Alternate Names: Mno2, Pyrolusite, Manganese(IV) oxide
Above 1080C, half of the oxygen disassociates to produce MnO, a flux that immediately reacts with silica to produce violet colors in the absence of alumina, browns in its presence. Thus if it is being used in glazes fired below 1080C it should be considered as MnO2, if above it should be taken as 81.5 MnO and 18.5 LOI.
In glazes it will behave in a refractory manner, stiffening the melt. Because to the expulsion of oxygen at 1080, glazes using manganese should avoid this temperature range to reduce the chance of blistering and ruining of the glaze surface.
This material is available as a pure material or as a ground ore (pyrolusite). Thus while generically it is pure MnO2 the actual name-brand materials may only be 75% MnO2.
Manganese dioxide is the key to Rockingham brown wares which are made by employing about 3% iron oxide and 7% manganese in a transparent lead glaze of a recipe such as: Feldspar 28, Kaolin 14, Flint 4, Lead bisilicate 40, Whiting 4.
Manganese browns have a different, often more pleasant character than iron browns.
Manganese oxides can occur in a number of less common forms: (i.e. Mn2O3, Mn3O4, Mn2O7).
An example of variegation on a tile surface that occurred when using raw manganese dioxide (likely due to gassing)
Metallic oxides with 50% Ferro frit 3134 in crucibles at cone 6ox. Chrome and rutile have not melted, copper and cobalt are extremely active melters. Cobalt and copper have crystallized during cooling, manganese has formed an iridescent glass.
This bag will give you a clue as to what manganese dioxide, MnO2, is mainly used for. Staining bricks.
Laguna Barnard Slip substitute fired at cone 03 with a Ferro Frit 3195 clear glaze. The very high bubble content is likely because they are adding manganese dioxide to match the MnO in the chemistry of Barnard (it gases alot during firing).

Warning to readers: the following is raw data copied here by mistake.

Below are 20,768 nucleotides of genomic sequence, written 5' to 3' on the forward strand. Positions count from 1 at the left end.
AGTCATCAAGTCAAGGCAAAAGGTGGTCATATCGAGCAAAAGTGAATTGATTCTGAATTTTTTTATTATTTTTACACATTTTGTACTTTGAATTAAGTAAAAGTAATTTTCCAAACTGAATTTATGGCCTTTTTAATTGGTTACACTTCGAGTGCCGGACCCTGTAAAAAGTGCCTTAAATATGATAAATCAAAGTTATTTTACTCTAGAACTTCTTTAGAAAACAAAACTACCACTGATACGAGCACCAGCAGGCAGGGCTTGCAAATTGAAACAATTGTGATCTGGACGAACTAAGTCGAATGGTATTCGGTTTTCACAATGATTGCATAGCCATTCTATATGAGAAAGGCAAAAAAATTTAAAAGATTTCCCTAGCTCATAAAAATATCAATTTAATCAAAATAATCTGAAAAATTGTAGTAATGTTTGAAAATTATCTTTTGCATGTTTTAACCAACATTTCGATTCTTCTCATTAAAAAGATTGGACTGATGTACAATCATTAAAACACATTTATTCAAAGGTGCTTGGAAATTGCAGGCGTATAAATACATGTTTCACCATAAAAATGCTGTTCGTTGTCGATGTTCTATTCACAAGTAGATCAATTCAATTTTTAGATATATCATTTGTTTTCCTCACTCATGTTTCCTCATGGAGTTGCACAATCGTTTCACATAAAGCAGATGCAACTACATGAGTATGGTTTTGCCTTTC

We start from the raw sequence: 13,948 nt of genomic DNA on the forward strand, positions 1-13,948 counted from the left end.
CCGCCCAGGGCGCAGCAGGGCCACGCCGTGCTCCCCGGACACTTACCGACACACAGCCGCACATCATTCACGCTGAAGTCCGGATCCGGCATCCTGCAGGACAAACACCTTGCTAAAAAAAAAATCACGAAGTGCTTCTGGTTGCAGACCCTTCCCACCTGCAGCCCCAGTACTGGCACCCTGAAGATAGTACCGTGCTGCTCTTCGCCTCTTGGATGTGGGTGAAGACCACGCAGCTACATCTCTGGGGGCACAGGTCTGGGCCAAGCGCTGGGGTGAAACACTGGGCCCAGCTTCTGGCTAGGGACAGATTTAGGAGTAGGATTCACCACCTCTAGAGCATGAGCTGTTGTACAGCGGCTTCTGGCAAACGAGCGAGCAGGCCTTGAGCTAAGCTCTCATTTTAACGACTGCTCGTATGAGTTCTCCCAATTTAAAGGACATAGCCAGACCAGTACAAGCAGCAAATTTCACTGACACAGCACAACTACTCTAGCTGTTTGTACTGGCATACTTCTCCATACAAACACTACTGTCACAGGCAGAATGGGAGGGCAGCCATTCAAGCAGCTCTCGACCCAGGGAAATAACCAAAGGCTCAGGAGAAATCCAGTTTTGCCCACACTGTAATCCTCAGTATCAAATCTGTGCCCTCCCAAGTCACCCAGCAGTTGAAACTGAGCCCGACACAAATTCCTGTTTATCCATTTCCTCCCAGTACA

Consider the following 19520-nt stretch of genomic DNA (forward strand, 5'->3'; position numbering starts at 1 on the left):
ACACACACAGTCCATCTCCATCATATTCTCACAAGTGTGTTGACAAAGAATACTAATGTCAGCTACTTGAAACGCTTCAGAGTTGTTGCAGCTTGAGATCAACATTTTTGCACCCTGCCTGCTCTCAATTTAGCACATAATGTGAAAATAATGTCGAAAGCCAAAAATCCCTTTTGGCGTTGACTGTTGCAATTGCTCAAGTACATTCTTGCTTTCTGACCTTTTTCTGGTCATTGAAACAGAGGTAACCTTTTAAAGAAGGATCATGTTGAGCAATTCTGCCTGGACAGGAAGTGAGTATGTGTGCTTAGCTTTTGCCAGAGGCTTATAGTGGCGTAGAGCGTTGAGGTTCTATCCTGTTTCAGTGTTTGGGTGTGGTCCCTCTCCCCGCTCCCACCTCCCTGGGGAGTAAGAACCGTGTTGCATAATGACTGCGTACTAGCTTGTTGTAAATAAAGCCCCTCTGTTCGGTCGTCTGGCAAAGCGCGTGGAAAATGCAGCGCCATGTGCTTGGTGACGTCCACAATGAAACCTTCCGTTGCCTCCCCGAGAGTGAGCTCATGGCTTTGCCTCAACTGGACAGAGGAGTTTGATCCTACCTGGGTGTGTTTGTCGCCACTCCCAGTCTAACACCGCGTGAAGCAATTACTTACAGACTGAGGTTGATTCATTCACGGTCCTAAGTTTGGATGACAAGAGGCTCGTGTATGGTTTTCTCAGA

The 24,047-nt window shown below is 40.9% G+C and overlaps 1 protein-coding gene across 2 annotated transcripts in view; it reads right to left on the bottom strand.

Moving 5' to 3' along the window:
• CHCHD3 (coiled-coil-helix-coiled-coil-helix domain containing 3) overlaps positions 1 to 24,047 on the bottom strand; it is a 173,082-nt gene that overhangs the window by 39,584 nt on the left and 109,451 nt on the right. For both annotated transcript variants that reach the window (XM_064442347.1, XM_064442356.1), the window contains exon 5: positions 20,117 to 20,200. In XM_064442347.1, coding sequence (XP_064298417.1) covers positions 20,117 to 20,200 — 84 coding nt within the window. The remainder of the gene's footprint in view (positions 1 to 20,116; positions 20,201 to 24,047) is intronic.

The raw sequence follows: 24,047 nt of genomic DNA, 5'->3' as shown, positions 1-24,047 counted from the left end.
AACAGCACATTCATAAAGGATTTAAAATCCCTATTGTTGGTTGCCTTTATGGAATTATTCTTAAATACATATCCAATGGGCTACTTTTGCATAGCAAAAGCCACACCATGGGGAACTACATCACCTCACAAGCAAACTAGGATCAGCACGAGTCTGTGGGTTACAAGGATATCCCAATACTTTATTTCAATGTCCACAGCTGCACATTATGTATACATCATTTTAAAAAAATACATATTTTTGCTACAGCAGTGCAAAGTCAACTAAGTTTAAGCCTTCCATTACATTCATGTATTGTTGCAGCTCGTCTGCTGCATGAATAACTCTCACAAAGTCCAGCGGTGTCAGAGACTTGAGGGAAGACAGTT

By Tony Hansen
Metal oxide powders are used in ceramics to produce color. But a life time is not enough to study the complexities of their use and potential in glazes, engobes, bodies and enamels.
|Hazards||Manganese Toxicity by Elke Blodgett|
|Hazards||Manganese: Creativity and Illness by Dierdre O'Reilly|
|Hazards||Manganese and Parkinsons by Jane Watkins|
|Hazards||Manganese Inorganic Compounds Toxicology|
|Hazards||Manganese in Clay Bodies|
SDS Prince Minerals Manganese Dioxide
Generic materials are those with no brand name. Normally they are theoretical, the chemistry portrays what a specimen would be if it had no contamination. Generic materials are helpful in educational situations where students need to study material theory (later they graduate to dealing with real world materials). They are also helpful where the chemistry of an actual material is not known. Often the accuracy of calculations is sufficient using generic materials.
Metallic based materials that impart fired color to glazes and bodies.
|Temperatures||Manganese dioxide decomposes to MnO (535C-)|
|Oxides||MnO - Manganous Oxide|
|Oxides||MnO2 - Manganese Dioxide|
|Density (Specific Gravity)||4.9-5.0|
|Body Color||When added to terra cotta bodies in amounts around 5% manganese dioxide will produce dark gray to black firing bodies.|
|Glaze Color||Large amounts of manganese can produce metallic effects in a glaze. However, these glazes must not be used on food surfaces.|